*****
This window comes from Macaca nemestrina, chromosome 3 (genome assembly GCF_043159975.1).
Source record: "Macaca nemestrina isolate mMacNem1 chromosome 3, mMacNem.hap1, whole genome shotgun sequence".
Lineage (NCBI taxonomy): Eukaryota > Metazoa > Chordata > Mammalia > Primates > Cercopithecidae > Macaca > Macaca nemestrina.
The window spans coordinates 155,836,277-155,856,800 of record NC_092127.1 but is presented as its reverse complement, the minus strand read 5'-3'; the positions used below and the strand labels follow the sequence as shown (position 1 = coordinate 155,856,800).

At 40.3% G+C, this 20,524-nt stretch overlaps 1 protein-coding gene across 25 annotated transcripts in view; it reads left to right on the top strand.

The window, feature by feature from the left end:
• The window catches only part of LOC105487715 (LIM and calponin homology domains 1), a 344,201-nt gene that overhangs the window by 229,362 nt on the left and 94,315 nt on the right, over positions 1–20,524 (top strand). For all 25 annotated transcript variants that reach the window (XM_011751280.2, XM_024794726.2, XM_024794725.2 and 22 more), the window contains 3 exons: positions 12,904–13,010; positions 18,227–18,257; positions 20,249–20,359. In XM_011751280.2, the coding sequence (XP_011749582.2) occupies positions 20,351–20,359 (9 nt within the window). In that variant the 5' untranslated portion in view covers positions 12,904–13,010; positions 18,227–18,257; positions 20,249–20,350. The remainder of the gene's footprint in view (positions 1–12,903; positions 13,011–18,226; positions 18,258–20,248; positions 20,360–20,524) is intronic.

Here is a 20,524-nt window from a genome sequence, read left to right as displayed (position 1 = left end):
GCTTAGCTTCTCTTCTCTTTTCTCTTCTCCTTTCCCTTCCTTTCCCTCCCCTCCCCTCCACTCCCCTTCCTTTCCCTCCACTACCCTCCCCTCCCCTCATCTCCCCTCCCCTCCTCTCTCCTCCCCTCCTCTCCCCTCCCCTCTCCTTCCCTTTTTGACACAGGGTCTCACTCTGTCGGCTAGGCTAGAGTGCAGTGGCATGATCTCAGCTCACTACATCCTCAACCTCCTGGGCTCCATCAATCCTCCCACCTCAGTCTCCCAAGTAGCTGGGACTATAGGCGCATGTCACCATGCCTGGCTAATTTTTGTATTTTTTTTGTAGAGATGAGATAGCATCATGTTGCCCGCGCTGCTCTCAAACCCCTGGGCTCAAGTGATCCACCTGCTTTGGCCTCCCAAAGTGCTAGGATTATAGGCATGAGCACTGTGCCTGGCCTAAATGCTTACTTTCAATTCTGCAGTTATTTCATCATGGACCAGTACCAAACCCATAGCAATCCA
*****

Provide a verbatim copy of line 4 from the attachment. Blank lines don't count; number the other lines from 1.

The window spans coordinates 155,836,277-155,856,800 of record NC_092127.1 but is presented as its reverse complement, the minus strand read 5'-3'; the positions used below and the strand labels follow the sequence as shown (position 1 = coordinate 155,856,800).